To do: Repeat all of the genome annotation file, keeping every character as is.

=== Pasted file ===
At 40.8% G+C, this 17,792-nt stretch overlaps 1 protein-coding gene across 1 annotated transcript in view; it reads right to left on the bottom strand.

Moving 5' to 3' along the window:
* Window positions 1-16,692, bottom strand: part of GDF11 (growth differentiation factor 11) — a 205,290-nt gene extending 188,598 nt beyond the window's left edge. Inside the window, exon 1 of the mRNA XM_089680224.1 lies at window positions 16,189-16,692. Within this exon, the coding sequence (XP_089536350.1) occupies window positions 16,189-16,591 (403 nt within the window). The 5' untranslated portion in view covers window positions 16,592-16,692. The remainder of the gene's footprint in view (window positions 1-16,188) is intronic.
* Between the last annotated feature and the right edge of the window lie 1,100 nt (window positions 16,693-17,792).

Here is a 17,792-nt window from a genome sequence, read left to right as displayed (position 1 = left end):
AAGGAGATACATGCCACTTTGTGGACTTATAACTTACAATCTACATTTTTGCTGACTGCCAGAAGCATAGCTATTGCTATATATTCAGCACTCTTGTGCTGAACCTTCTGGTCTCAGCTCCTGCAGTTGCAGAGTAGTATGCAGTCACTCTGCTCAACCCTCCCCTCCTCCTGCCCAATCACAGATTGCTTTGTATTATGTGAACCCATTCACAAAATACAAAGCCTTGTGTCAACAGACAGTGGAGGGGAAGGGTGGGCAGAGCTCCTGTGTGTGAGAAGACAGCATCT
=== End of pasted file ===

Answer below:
At 40.8% G+C, this 17,792-nt stretch overlaps 1 protein-coding gene across 1 annotated transcript in view; it reads right to left on the bottom strand.

Moving 5' to 3' along the window:
* Window positions 1-16,692, bottom strand: part of GDF11 (growth differentiation factor 11) — a 205,290-nt gene extending 188,598 nt beyond the window's left edge. Inside the window, exon 1 of the mRNA XM_089680224.1 lies at window positions 16,189-16,692. Within this exon, the coding sequence (XP_089536350.1) occupies window positions 16,189-16,591 (403 nt within the window). The 5' untranslated portion in view covers window positions 16,592-16,692. The remainder of the gene's footprint in view (window positions 1-16,188) is intronic.
* Between the last annotated feature and the right edge of the window lie 1,100 nt (window positions 16,693-17,792).

Here is a 17,792-nt window from a genome sequence, read left to right as displayed (position 1 = left end):
AAGGAGATACATGCCACTTTGTGGACTTATAACTTACAATCTACATTTTTGCTGACTGCCAGAAGCATAGCTATTGCTATATATTCAGCACTCTTGTGCTGAACCTTCTGGTCTCAGCTCCTGCAGTTGCAGAGTAGTATGCAGTCACTCTGCTCAACCCTCCCCTCCTCCTGCCCAATCACAGATTGCTTTGTATTATGTGAACCCATTCACAAAATACAAAGCCTTGTGTCAACAGACAGTGGAGGGGAAGGGTGGGCAGAGCTCCTGTGTGTGAGAAGACAGCATCT